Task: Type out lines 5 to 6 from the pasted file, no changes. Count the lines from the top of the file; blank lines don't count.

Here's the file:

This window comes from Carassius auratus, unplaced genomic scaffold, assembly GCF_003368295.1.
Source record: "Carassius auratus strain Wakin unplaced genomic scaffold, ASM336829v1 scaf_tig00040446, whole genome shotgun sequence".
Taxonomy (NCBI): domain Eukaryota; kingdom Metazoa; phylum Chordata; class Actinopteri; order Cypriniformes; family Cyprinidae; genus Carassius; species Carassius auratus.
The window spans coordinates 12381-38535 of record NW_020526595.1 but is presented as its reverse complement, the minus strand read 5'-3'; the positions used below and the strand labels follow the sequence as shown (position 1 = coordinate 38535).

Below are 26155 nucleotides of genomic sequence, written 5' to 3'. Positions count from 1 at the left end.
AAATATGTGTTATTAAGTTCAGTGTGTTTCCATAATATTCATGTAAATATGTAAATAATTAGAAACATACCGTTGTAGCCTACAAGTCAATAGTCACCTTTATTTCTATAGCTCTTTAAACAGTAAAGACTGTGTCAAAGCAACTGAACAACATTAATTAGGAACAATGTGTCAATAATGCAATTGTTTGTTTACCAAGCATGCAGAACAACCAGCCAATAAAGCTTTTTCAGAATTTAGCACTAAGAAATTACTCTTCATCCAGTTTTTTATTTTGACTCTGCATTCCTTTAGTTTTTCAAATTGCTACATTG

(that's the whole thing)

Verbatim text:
Below are 26155 nucleotides of genomic sequence, written 5' to 3'. Positions count from 1 at the left end.
AAATATGTGTTATTAAGTTCAGTGTGTTTCCATAATATTCATGTAAATATGTAAATAATTAGAAACATACCGTTGTAGCCTACAAGTCAATAGTCACCTTTATTTCTATAGCTCTTTAAACAGTAAAGACTGTGTCAAAGCAACTGAACAACATTAATTAGGAACAATGTGTCAATAATGCAATTGTTTGTTTACCAAGCATGCAGAACAACCAGCCAATAAAGCTTTTTCAGAATTTAGCACTAAGAAATTACTCTTCATCCAGTTTTTTATTTTGACTCTGCATTCCTTTAGTTTTTCAAATTGCTACATTG